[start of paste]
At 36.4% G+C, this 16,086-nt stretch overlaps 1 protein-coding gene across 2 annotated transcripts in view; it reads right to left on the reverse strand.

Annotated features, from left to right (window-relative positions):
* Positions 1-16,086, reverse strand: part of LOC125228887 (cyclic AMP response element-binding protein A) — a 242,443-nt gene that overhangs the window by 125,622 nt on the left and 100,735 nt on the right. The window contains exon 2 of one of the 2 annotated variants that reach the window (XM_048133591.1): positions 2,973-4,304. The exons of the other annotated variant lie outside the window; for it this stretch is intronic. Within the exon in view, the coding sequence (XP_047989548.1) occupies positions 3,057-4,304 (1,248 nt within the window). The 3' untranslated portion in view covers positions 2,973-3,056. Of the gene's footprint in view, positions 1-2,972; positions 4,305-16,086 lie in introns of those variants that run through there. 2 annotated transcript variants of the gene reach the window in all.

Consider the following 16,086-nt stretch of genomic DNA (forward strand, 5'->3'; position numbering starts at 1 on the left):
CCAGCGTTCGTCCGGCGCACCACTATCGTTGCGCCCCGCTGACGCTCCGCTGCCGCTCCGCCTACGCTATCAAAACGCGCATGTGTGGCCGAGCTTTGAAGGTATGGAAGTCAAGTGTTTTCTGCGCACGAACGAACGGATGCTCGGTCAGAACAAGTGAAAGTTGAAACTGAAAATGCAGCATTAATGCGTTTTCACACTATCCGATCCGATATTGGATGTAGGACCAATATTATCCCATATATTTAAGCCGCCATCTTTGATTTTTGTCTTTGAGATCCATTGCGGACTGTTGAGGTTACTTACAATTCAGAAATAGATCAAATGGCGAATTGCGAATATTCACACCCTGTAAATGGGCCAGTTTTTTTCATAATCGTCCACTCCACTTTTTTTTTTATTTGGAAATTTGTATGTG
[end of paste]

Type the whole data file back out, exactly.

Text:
At 36.4% G+C, this 16,086-nt stretch overlaps 1 protein-coding gene across 2 annotated transcripts in view; it reads right to left on the reverse strand.

Annotated features, from left to right (window-relative positions):
* Positions 1-16,086, reverse strand: part of LOC125228887 (cyclic AMP response element-binding protein A) — a 242,443-nt gene that overhangs the window by 125,622 nt on the left and 100,735 nt on the right. The window contains exon 2 of one of the 2 annotated variants that reach the window (XM_048133591.1): positions 2,973-4,304. The exons of the other annotated variant lie outside the window; for it this stretch is intronic. Within the exon in view, the coding sequence (XP_047989548.1) occupies positions 3,057-4,304 (1,248 nt within the window). The 3' untranslated portion in view covers positions 2,973-3,056. Of the gene's footprint in view, positions 1-2,972; positions 4,305-16,086 lie in introns of those variants that run through there. 2 annotated transcript variants of the gene reach the window in all.

Consider the following 16,086-nt stretch of genomic DNA (forward strand, 5'->3'; position numbering starts at 1 on the left):
CCAGCGTTCGTCCGGCGCACCACTATCGTTGCGCCCCGCTGACGCTCCGCTGCCGCTCCGCCTACGCTATCAAAACGCGCATGTGTGGCCGAGCTTTGAAGGTATGGAAGTCAAGTGTTTTCTGCGCACGAACGAACGGATGCTCGGTCAGAACAAGTGAAAGTTGAAACTGAAAATGCAGCATTAATGCGTTTTCACACTATCCGATCCGATATTGGATGTAGGACCAATATTATCCCATATATTTAAGCCGCCATCTTTGATTTTTGTCTTTGAGATCCATTGCGGACTGTTGAGGTTACTTACAATTCAGAAATAGATCAAATGGCGAATTGCGAATATTCACACCCTGTAAATGGGCCAGTTTTTTTCATAATCGTCCACTCCACTTTTTTTTTTATTTGGAAATTTGTATGTG